Israel Folau: excommunicated for his beliefs

The Wallabies player has been persecuted for his Christian faith.

Guy Birchall

Topics Free Speech Sport World

Israel Folau is still being persecuted by the world of rugby for blaspheming against gay people. Folau is a staunch Christian. Last May, the Aussie egg chaser was excommunicated by Rugby Australia after posting online that homosexuals (along with drunks, adulterers, liars, fornicators, thieves, atheists and idolaters) faced hell if they didn’t repent their sinful ways. Folau was sacked by Rugby Australia for a ‘high-level breach’ of the player’s code of conduct. The Anti-Discrimination Board of New South Wales also ruled that Folau had ‘vilified’ gay people.

Folau’s beliefs, daft as they may be, in no way impacted on his ability to play rugby. The man is entitled to his faith and should not be hounded out of his job (a job which ironically involves grabbing big men in little shorts) for vocalising it. He is the fourth highest try scorer in Wallabies’ history, but he was cut from the team in his prime because he said something offensive.

The punishment has done nothing to alter his beliefs. In November, he was filmed in church blaming Australia’s bushfires on buggery and abortion.

Now he has joined French Rugby League side Catalans Dragons. He played his first game on Saturday. Folau’s move provided European rugby with a chance to prove how wonderfully woke it is. Just 19 minutes after his signing was confirmed, Wigan Warriors declared that its upcoming clash against the Dragons on 22 March would be celebrated as a ‘Pride Day’. Players will wear rainbow socks and laces and LGBTQ+ groups will be invited to attend. One assumes that the invitation is also extended to drunks, fornicators, atheists and others who Folau said would go to hell, but Wigan Warriors didn’t feel the need to expressly mention it.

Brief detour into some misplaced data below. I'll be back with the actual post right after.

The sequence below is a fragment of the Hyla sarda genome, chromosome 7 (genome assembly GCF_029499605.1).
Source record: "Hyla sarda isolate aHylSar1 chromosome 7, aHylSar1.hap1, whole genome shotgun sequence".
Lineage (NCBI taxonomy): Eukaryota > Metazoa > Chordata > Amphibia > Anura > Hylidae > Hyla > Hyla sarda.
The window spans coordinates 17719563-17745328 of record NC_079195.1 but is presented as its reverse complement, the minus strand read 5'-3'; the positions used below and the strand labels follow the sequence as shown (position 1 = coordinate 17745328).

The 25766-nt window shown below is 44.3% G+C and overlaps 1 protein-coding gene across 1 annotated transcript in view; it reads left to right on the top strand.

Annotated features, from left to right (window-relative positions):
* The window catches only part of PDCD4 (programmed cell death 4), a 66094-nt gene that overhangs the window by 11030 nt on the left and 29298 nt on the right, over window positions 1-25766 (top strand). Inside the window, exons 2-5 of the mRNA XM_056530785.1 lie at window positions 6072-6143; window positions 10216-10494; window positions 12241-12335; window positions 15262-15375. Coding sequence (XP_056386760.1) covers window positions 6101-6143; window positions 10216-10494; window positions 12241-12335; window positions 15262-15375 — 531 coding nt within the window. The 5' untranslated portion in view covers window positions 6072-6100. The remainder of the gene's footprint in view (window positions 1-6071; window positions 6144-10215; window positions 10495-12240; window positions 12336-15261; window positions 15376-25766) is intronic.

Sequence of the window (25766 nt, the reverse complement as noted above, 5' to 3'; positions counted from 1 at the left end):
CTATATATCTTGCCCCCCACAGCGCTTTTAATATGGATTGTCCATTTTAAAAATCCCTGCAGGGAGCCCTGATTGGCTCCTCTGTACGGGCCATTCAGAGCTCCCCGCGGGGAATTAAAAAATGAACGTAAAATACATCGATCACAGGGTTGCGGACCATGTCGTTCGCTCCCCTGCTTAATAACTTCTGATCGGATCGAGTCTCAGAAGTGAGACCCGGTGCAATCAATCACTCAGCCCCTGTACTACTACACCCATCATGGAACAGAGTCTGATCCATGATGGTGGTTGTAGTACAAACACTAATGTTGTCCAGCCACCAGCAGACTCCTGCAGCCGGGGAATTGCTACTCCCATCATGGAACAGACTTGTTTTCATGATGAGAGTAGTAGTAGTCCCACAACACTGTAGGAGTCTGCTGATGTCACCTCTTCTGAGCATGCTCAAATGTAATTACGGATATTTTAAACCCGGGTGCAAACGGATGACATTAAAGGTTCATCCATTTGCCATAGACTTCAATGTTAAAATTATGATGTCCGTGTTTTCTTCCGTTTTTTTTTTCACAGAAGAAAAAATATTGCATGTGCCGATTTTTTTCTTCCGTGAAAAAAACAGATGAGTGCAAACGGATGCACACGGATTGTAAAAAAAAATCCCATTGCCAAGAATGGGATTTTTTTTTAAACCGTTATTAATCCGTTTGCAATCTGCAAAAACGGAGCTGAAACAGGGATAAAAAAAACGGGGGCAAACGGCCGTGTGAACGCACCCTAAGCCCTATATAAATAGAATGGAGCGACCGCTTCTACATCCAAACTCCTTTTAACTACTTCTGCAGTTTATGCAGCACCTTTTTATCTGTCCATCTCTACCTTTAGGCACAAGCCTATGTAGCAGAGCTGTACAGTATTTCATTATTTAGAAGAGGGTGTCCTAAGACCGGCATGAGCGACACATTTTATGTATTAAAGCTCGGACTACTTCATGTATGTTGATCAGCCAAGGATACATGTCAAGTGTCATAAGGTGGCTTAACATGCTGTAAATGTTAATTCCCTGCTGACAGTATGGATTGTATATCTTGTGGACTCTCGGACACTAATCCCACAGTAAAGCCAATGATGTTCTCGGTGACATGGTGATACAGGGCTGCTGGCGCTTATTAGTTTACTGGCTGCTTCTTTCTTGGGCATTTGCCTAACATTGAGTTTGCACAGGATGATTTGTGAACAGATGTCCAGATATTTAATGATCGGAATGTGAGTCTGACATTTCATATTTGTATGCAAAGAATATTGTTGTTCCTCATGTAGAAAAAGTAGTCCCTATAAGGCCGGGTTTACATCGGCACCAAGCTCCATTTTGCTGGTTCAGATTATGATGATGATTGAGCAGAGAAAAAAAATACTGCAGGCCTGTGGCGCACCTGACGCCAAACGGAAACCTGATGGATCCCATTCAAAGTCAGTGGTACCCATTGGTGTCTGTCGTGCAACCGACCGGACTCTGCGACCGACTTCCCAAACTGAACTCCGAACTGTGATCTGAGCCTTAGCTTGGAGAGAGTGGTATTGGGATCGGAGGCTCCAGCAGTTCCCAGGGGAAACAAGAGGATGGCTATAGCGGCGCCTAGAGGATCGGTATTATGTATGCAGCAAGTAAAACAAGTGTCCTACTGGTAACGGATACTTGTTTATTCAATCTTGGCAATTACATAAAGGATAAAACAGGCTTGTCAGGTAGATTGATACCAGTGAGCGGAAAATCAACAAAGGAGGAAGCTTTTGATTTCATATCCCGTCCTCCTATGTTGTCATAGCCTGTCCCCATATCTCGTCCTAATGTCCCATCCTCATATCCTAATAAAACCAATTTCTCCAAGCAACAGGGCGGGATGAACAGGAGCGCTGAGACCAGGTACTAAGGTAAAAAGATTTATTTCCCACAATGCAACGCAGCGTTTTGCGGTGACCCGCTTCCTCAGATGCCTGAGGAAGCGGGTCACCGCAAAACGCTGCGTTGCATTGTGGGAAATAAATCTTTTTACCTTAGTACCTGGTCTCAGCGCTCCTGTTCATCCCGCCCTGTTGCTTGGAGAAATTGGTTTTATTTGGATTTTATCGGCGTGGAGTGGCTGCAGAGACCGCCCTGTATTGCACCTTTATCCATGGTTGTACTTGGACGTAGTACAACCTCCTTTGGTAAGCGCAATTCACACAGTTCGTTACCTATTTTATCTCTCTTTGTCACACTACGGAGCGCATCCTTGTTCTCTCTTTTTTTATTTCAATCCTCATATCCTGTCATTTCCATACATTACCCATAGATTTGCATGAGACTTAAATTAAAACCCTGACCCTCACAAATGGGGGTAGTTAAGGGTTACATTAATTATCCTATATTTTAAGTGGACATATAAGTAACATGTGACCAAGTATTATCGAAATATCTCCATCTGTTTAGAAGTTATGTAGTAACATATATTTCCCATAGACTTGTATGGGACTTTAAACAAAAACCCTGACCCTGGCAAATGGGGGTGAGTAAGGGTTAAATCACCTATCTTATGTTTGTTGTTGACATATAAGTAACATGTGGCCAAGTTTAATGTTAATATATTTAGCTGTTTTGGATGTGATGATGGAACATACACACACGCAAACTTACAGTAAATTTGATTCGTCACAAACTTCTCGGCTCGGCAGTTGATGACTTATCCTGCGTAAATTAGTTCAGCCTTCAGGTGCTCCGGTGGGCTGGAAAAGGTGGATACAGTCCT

Obviously, Wigan Warriors have every right to do this, but it isn’t exactly a bold statement or some great leap forward for equality. Taking part in Pride events is now a basic PR exercise for virtually every organisation. Police forces, banks and even arms manufacturers can’t drape themselves in the rainbow flag fast enough. Meanwhile, Chick-fil-A can’t even open in the UK without protesters shutting them down because the founder is a Christian opposed to gay marriage.

What this boils down to is people being punished for wrong think rather than wrong action. If Folau were threatening gay people or refusing to allow them to play rugby alongside him, that would be cause for serious censure. Just as if Chick-fil-A were refusing to employ or serve LGBT people, that would be cause for action. But neither is doing this as far as we are aware.

Freedom of speech and freedom of religion are cornerstones of any decent society. That means that views that go against the prevailing orthodoxy of the age have just as much right to be expressed as mainstream views. Just as it was wrong to punish and ostracise those who spoke out in favour of gay rights and against religious doctrine in the past, so it is wrong to silence those who still hold those religious views. It is no better to run Folau out of a job for believing homosexuality is a sin than it would be to boot Phillip Schofield off the This Morning sofa for coming out as gay. For his unsolicited sermons, Folau has been branded a fundamentalist, sacked and forced to the other side of the planet to get another job.

After the initial controversy first blew up last year, Folau penned a rather thoughtful response, saying that although he believed the Bible to be the true word of God, ‘every individual in this world is different… I don’t expect everyone to believe what I believe’. He is clearly less of a fundamentalist than those who would have him expelled from public life.

Guy Birchall is a writer based in London.

Picture by: Getty.

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Topics Free Speech Sport World


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